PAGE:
I read this at a Borders in Mission Valley circa 2003 while drinking one of Border's fantastic lattes. I sat down in one of the cozy corners made available to the customers who choose to read a little before the purchase. Being that I was extremely familiar with Ginsberg at the time and heard much about the controversial poem, I was instantly headlong into the reading. Approximately forty pages in length, the continuity and stamina of the writing moves it along quite quickly. The colorization of the words and content were amazing, erotic, and often times bringing images of pain and anguish into the heart which desires. I didn't purchase the poem on this day andf walked out of the comfortable Borders that day feeling accomplished, with only a touch of shame.
seanj on LibraryThing More than 1 year ago
I thought it was cool and edgy when I was younger, but it doesn't do much for me anymore. I still like "Supermarket in California." And "Howl" is a great title.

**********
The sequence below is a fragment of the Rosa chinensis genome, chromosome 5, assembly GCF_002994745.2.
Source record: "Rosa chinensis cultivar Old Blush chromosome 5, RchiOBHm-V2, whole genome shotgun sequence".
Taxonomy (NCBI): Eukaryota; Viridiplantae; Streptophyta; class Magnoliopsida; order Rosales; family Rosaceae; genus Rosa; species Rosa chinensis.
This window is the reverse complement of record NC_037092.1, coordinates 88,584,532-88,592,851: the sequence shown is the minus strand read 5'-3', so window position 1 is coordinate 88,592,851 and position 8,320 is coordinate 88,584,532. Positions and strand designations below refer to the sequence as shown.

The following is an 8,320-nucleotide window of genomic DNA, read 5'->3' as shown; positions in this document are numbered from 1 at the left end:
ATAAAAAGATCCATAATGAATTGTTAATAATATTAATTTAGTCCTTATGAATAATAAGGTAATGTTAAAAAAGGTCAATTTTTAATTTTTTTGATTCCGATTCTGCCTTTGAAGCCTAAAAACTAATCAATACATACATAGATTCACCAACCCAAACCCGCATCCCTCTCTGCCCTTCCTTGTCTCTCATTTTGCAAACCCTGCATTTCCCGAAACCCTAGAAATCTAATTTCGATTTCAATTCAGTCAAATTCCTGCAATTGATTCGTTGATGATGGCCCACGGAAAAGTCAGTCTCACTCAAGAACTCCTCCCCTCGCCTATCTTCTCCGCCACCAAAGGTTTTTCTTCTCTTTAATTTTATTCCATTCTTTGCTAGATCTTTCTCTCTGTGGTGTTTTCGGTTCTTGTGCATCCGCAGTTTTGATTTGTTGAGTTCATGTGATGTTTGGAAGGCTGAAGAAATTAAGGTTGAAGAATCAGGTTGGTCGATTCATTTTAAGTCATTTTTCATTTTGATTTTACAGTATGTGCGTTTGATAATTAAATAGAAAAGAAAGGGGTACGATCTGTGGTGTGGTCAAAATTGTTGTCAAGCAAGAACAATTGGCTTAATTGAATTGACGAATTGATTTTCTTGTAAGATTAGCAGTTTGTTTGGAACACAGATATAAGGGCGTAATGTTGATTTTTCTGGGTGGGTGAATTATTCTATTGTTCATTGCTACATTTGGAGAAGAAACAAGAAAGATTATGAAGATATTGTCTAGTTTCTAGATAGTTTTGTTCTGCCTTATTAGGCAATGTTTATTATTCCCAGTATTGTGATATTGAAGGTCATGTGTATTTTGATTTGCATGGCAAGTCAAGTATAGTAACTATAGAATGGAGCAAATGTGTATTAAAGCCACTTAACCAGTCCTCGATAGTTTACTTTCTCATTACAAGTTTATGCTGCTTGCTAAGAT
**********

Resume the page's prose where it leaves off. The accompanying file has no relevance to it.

abirdman on LibraryThing More than 1 year ago
"I saw the best minds of my generation, destroyed by madness, starving, hysterical, naked" No more needs to be said. One poem that defined the fifties and sixties for many, including myself.
Evadare on LibraryThing More than 1 year ago
To really, really, really get the impact of this, you need to find someone with a good voice and stage presence and mark off as much time as is necessary to perform it ALOUD.Poetry is actually the art form that straddles the line between literature and music, and no one embodied that fusion more purely than the Beats, and 'Howl' is probably the single best enactment of this principle. As an aural experience, 'Howl' is one of the greatest musical pieces I've ever known. Reading it silently on the page is like skimming a musical score without hearing it played.
ztutz on LibraryThing More than 1 year ago
My college roommate's favorite poem - typically recited loudly when weaving home of a Saturday night. Still pithy, carefully crafted, and wonderful to speak aloud.
cinesnail88 on LibraryThing More than 1 year ago
Having loved Allen Ginsberg for as long as I have, I can't believe I put off reading Howl until now. Of course, it did help to be able to buy it directly from City Lights, but still, there's no excuse for how long this took me. Read it, love it, what else can I say?